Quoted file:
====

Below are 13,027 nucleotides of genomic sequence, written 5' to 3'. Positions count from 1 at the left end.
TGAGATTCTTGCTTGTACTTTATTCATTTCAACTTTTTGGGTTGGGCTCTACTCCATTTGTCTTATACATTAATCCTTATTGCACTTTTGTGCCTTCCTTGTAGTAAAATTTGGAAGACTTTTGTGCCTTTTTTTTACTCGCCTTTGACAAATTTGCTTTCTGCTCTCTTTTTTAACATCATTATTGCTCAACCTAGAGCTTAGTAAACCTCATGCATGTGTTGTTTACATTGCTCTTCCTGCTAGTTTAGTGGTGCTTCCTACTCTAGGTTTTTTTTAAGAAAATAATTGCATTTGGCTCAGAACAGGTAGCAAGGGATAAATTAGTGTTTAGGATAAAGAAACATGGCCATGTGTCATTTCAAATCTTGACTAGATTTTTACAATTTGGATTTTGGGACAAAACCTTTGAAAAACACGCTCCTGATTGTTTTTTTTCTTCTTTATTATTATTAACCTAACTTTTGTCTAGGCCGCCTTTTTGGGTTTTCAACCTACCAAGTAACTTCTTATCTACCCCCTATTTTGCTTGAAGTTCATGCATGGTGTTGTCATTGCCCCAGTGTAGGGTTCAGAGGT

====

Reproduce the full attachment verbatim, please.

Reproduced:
Below are 13,027 nucleotides of genomic sequence, written 5' to 3'. Positions count from 1 at the left end.
TGAGATTCTTGCTTGTACTTTATTCATTTCAACTTTTTGGGTTGGGCTCTACTCCATTTGTCTTATACATTAATCCTTATTGCACTTTTGTGCCTTCCTTGTAGTAAAATTTGGAAGACTTTTGTGCCTTTTTTTTACTCGCCTTTGACAAATTTGCTTTCTGCTCTCTTTTTTAACATCATTATTGCTCAACCTAGAGCTTAGTAAACCTCATGCATGTGTTGTTTACATTGCTCTTCCTGCTAGTTTAGTGGTGCTTCCTACTCTAGGTTTTTTTTAAGAAAATAATTGCATTTGGCTCAGAACAGGTAGCAAGGGATAAATTAGTGTTTAGGATAAAGAAACATGGCCATGTGTCATTTCAAATCTTGACTAGATTTTTACAATTTGGATTTTGGGACAAAACCTTTGAAAAACACGCTCCTGATTGTTTTTTTTCTTCTTTATTATTATTAACCTAACTTTTGTCTAGGCCGCCTTTTTGGGTTTTCAACCTACCAAGTAACTTCTTATCTACCCCCTATTTTGCTTGAAGTTCATGCATGGTGTTGTCATTGCCCCAGTGTAGGGTTCAGAGGT